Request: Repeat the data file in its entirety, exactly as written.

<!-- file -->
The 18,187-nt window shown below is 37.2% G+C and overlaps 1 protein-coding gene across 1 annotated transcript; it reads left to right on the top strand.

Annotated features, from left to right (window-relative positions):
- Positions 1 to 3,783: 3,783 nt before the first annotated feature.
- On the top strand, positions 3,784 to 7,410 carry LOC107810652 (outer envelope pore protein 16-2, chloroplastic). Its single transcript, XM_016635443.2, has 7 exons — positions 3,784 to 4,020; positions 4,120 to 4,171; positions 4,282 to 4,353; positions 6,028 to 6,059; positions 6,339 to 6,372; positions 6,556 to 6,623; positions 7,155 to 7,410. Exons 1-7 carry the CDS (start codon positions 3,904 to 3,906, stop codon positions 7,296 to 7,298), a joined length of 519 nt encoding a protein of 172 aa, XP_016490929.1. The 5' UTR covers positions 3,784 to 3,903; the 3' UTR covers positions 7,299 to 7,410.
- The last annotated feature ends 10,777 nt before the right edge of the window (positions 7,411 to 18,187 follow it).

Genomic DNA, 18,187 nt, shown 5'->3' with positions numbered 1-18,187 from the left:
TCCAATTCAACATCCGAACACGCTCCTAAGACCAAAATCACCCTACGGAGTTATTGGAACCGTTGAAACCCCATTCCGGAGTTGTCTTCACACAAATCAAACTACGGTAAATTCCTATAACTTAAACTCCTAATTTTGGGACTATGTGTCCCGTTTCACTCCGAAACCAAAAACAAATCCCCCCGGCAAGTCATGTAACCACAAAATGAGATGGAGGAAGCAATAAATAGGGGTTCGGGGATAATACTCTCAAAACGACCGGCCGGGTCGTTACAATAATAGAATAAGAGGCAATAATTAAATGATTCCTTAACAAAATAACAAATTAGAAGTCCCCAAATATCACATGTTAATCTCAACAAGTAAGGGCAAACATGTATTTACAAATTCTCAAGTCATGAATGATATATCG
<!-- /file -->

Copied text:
The 18,187-nt window shown below is 37.2% G+C and overlaps 1 protein-coding gene across 1 annotated transcript; it reads left to right on the top strand.

Annotated features, from left to right (window-relative positions):
- Positions 1 to 3,783: 3,783 nt before the first annotated feature.
- On the top strand, positions 3,784 to 7,410 carry LOC107810652 (outer envelope pore protein 16-2, chloroplastic). Its single transcript, XM_016635443.2, has 7 exons — positions 3,784 to 4,020; positions 4,120 to 4,171; positions 4,282 to 4,353; positions 6,028 to 6,059; positions 6,339 to 6,372; positions 6,556 to 6,623; positions 7,155 to 7,410. Exons 1-7 carry the CDS (start codon positions 3,904 to 3,906, stop codon positions 7,296 to 7,298), a joined length of 519 nt encoding a protein of 172 aa, XP_016490929.1. The 5' UTR covers positions 3,784 to 3,903; the 3' UTR covers positions 7,299 to 7,410.
- The last annotated feature ends 10,777 nt before the right edge of the window (positions 7,411 to 18,187 follow it).

Genomic DNA, 18,187 nt, shown 5'->3' with positions numbered 1-18,187 from the left:
TCCAATTCAACATCCGAACACGCTCCTAAGACCAAAATCACCCTACGGAGTTATTGGAACCGTTGAAACCCCATTCCGGAGTTGTCTTCACACAAATCAAACTACGGTAAATTCCTATAACTTAAACTCCTAATTTTGGGACTATGTGTCCCGTTTCACTCCGAAACCAAAAACAAATCCCCCCGGCAAGTCATGTAACCACAAAATGAGATGGAGGAAGCAATAAATAGGGGTTCGGGGATAATACTCTCAAAACGACCGGCCGGGTCGTTACAATAATAGAATAAGAGGCAATAATTAAATGATTCCTTAACAAAATAACAAATTAGAAGTCCCCAAATATCACATGTTAATCTCAACAAGTAAGGGCAAACATGTATTTACAAATTCTCAAGTCATGAATGATATATCG